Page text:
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Home › Frequently Asked Questions

Frequently Asked Questions

Why there is no data for Equatorial Guinea?

Due to the political situation in Equatorial Guinea, it has not been possible for RFUK or our partner organisations to work in the country.

Why is there a 5km ‘usage zone’ for the surveyed areas?

The surveyed areas’ layers in the database consist of a 5 kilometre likely ‘usage area’ from the outermost survey data collected. The reason for this is that it is typical for a person to travel more than 5km from a particular forest camp in a day for hunting, fishing or gathering activities. The usage area is intended only to be indicative but serves to demonstrate the likely areas of forest use – based on known forest camp locations – and the dynamic nature of forest use in these areas. This in turn aims to promote informed decision-making around land use allocations and forest planning. 

How do you intend to use the information on Mapping for Rights?

Our intention is that the information on Mapping for Rights be used to inform policy and legal debates, including on land tenure issues, as well as practical forest planning and zoning programmes in the Congo Basin and beyond. Forest planning has thus far relied heavily on remote sensing data (such as satellite imagery), largely ignoring existing community "ownership", occupation and use of forests. This has often led to ill-advised and poorly planned decision making, and ultimately conflicts over land and resources, because it has ignored the reality of communites' occupation and customary claims over forest lands.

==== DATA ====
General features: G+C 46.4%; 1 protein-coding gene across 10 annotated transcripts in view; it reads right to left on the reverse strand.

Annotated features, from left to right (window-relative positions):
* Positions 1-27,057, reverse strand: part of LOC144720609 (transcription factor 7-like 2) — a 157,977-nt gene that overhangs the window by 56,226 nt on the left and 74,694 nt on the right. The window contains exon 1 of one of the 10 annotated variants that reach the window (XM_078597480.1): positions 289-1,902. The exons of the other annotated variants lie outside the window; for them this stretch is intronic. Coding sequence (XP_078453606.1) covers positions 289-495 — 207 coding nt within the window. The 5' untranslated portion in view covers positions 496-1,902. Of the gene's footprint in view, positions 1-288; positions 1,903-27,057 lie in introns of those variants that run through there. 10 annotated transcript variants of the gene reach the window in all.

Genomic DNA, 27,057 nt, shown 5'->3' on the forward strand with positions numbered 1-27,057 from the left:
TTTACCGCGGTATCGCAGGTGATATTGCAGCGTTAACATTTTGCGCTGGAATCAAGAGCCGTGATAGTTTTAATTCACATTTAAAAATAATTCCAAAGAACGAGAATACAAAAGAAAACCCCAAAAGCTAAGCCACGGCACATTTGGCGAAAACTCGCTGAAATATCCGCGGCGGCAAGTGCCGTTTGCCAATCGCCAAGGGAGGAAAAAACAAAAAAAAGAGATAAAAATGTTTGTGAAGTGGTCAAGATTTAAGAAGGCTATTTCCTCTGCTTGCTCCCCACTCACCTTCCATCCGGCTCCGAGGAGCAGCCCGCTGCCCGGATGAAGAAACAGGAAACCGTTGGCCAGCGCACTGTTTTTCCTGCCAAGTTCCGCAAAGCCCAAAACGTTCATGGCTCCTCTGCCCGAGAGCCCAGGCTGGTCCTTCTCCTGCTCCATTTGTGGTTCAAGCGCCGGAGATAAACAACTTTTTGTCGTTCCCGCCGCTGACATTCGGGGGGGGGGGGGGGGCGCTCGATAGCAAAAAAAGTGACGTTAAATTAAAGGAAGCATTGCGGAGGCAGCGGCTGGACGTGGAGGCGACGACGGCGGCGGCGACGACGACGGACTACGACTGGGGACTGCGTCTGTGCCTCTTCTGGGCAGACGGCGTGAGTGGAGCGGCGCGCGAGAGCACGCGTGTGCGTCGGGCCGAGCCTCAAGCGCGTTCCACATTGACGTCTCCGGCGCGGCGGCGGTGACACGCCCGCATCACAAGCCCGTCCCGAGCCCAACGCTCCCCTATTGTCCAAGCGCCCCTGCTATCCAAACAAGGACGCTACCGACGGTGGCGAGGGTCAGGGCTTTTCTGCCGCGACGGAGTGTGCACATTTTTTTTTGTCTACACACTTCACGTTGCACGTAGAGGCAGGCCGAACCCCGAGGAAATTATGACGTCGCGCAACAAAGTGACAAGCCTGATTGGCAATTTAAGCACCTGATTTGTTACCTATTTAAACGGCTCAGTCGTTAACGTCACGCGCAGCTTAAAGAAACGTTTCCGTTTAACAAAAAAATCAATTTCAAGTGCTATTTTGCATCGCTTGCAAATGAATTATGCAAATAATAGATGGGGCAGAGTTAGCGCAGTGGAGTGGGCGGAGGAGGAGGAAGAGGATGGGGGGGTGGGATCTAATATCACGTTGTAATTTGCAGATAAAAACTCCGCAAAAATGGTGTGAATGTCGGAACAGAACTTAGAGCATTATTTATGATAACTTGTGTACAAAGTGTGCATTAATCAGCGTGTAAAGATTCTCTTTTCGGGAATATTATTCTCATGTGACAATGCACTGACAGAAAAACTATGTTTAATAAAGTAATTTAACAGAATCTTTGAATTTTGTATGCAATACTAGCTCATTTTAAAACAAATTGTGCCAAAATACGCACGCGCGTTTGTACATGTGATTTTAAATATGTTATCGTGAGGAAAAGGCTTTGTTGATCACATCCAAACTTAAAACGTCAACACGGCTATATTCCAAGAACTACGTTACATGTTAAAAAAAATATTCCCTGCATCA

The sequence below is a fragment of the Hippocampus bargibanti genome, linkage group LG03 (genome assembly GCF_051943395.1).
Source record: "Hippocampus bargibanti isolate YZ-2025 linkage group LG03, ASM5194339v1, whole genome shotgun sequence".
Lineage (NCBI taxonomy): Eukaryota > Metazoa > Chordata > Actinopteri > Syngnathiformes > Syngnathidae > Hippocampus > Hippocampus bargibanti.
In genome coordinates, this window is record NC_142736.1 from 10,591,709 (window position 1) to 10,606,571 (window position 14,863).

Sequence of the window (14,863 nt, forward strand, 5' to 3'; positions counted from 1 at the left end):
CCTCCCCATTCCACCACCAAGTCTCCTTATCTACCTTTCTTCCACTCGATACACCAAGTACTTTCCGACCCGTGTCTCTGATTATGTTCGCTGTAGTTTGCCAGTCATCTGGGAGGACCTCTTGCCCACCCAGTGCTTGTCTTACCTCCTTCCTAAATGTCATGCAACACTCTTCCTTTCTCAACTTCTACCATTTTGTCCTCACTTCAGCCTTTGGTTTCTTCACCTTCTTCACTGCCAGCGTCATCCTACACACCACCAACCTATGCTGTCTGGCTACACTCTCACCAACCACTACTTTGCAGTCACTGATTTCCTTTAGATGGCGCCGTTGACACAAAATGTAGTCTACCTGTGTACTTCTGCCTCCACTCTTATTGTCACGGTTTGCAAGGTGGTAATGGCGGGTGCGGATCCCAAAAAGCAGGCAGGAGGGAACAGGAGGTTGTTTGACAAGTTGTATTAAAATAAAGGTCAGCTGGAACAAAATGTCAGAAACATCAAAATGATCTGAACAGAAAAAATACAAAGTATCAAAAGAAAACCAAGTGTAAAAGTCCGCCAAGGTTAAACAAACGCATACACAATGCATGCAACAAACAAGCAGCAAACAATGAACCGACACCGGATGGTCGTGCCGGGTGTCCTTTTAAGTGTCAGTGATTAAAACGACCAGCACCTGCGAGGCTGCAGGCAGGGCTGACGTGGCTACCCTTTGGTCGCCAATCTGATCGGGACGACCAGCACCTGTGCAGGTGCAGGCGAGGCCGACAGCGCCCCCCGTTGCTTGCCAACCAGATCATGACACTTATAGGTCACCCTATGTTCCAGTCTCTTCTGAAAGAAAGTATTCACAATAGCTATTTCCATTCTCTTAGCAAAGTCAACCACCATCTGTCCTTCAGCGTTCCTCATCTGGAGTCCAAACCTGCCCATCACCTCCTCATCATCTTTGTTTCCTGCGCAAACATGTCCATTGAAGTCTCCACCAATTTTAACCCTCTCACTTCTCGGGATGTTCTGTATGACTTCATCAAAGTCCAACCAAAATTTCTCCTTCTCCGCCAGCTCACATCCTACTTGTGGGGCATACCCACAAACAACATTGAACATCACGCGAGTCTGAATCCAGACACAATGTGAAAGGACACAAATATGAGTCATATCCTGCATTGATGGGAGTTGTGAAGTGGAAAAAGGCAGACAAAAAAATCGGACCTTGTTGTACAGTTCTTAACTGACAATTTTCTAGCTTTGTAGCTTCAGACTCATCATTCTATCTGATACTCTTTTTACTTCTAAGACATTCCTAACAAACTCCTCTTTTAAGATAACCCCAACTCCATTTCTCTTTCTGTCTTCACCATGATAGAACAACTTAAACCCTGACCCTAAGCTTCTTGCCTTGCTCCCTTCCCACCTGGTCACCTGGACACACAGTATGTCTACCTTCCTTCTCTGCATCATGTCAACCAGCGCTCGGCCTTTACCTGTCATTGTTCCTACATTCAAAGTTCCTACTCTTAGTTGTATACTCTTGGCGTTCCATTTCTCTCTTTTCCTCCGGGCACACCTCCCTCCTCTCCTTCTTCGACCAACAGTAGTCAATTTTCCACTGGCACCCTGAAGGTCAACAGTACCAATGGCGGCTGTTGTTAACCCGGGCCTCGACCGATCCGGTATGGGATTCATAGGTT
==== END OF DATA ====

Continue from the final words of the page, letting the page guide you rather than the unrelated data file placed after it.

We intend the data on Mapping for Rights to be used, primarily, in order to demonstrate the presence of local and indigenous forest communities and to ensure that they are taken into account in how forest lands are allocated and managed. Research has shown clearly that securing traditional rights to lands and resources is one of the most effective means of maintaining biodiversity, reducing deforestation and alleviating poverty in rural communities. Specifically, participatory maps have been used in a number of innovative ways, for example including supporting the creation of community forests, enabling community participation in the management of protected areas and through mitigating or halting potentially harmful infrastructure projects, and have a number of other potentially useful applications.